Tuesday, June 25, 2013

A Hessian at West Point

‘I became totally lost in my meditations as I tried to imagine the American army in its wretched condition, such as we had often encountered it during the year 1776 and chased it from hill to hill. On the other side I tried to envisage the splendid and formidable army of the English, consisting mostly of veterans who despite all dangers had swum across nearly a half of the earth’s diameter. But they were put to such poor use that eight campaigns were lost, followed by the loss of thirteen provinces, which, in a word, had torn down the crown of England from its loftiest peak.’ This is the Kassel-born soldier, Johann Ewald, reflecting in his diary - now considered historically important - during a visit to West Point, New York, in the aftermath of the American War of Independence. He and his Hessian troops had served with the (losing) British forces, and were waiting to return to Europe. Today marks the 200th anniversary of his death.

Born in Kassel, Germany, in 1744, to a bookseller and a merchant’s daughter, Ewald entered military service at 16. He joined the infantry regiment, Gilsa, and fought in the Seven Years War, and then did 14 years garrison duty. He also studied military science. In 1774, he was promoted to captain and put in charge of the elite Jäger unit. In 1776, and thanks to an agreement between Frederick II and King George III, the unit sailed across the Atlantic to join British troops in the American War of Independence. During the Southern Campaign, in 1780, Ewald’s unit helped at the siege of Charleston. Following the British surrender, Ewald returned to New York on parole, and spent the end of 1782 and 1783 on Long Island before being released through a prisoner exchange.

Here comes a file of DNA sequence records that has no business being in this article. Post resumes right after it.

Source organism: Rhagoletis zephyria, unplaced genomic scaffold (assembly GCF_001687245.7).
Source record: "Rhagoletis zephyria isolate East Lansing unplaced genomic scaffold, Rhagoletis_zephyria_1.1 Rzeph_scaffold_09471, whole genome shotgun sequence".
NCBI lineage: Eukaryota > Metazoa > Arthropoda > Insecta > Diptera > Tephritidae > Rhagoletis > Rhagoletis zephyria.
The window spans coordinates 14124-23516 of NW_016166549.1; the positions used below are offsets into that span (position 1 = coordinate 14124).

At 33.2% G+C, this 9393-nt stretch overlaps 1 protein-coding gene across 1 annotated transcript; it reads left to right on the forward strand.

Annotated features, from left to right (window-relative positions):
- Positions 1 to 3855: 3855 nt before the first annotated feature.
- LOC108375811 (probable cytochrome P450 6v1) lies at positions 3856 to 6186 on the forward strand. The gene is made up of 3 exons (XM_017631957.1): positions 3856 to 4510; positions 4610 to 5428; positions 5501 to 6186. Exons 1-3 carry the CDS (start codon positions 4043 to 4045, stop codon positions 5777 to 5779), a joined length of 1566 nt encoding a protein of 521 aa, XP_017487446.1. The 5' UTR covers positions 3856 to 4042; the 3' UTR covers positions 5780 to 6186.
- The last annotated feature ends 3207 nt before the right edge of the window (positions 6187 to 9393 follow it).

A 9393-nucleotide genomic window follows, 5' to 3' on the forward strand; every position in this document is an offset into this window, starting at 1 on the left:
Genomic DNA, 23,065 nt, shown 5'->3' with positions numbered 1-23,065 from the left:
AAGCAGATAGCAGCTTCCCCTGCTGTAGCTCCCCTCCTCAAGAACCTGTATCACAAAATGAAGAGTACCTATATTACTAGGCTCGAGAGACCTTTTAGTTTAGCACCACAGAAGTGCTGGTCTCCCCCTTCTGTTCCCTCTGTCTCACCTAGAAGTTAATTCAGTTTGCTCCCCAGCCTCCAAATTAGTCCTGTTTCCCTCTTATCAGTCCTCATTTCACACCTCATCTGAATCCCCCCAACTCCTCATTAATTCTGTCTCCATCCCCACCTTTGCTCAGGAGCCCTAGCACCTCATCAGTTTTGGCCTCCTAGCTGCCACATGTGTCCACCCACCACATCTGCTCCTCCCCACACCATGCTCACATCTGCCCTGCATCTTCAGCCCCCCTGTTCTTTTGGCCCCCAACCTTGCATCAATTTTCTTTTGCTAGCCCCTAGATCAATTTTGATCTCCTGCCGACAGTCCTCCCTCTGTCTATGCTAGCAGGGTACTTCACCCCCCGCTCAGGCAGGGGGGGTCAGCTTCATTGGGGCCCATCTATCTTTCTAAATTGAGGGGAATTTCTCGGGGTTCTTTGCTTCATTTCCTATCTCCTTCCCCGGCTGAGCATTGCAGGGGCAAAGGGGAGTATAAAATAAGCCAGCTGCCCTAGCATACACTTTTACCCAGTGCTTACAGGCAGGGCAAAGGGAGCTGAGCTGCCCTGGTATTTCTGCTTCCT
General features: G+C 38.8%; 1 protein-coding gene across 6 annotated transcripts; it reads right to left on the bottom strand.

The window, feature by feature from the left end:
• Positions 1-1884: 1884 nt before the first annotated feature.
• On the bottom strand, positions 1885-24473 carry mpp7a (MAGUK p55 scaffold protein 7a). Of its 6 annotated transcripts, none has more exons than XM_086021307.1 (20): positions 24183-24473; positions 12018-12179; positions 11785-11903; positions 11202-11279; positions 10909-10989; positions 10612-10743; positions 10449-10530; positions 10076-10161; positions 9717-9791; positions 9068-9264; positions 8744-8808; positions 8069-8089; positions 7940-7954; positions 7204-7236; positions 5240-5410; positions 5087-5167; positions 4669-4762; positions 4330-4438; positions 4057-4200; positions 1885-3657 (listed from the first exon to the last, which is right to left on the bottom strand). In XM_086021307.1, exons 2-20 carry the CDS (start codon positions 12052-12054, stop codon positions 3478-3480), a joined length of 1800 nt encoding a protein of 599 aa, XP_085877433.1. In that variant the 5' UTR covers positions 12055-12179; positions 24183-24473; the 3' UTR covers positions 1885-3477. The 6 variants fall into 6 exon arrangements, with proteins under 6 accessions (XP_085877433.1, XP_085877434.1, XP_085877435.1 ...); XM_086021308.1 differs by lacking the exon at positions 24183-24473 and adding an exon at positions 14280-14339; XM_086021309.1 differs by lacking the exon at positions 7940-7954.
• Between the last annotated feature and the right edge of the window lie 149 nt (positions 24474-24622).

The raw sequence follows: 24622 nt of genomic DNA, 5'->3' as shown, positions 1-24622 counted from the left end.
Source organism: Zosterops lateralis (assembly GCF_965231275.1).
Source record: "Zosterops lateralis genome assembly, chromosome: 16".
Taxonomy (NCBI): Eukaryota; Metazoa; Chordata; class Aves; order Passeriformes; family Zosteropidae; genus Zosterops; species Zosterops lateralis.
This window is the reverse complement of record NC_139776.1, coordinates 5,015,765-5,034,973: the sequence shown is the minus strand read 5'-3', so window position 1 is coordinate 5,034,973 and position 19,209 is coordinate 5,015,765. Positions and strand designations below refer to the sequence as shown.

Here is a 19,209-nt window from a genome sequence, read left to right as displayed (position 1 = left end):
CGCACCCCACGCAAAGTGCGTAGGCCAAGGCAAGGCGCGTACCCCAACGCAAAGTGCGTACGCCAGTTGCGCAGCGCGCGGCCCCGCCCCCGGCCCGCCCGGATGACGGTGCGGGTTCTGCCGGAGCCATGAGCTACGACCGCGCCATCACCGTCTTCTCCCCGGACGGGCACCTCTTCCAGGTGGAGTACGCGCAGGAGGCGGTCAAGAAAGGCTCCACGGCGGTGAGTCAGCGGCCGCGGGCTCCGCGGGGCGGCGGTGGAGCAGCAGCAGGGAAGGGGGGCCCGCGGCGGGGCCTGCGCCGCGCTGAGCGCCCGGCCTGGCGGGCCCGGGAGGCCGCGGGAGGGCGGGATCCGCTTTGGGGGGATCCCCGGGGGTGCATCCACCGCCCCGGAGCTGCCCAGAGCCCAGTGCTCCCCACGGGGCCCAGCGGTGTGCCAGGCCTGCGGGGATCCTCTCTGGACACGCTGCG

On returning to Kassel in 1784, and after the death of Frederick II, Ewald was denied promotion, so he joined the Danish army which appointed him a lieutenant-colonel. Subsequently, he was ennobled to Johann Von Ewald and made commanding general of the Duchy of Holstein. Ewald also wrote several books on military issues, such as Treatise on Partisan Warfare and Treatise on the Service of Light Troops. He died on 25 June 1813. Further biographical information is available at Wikipedia or at the Battlefields website.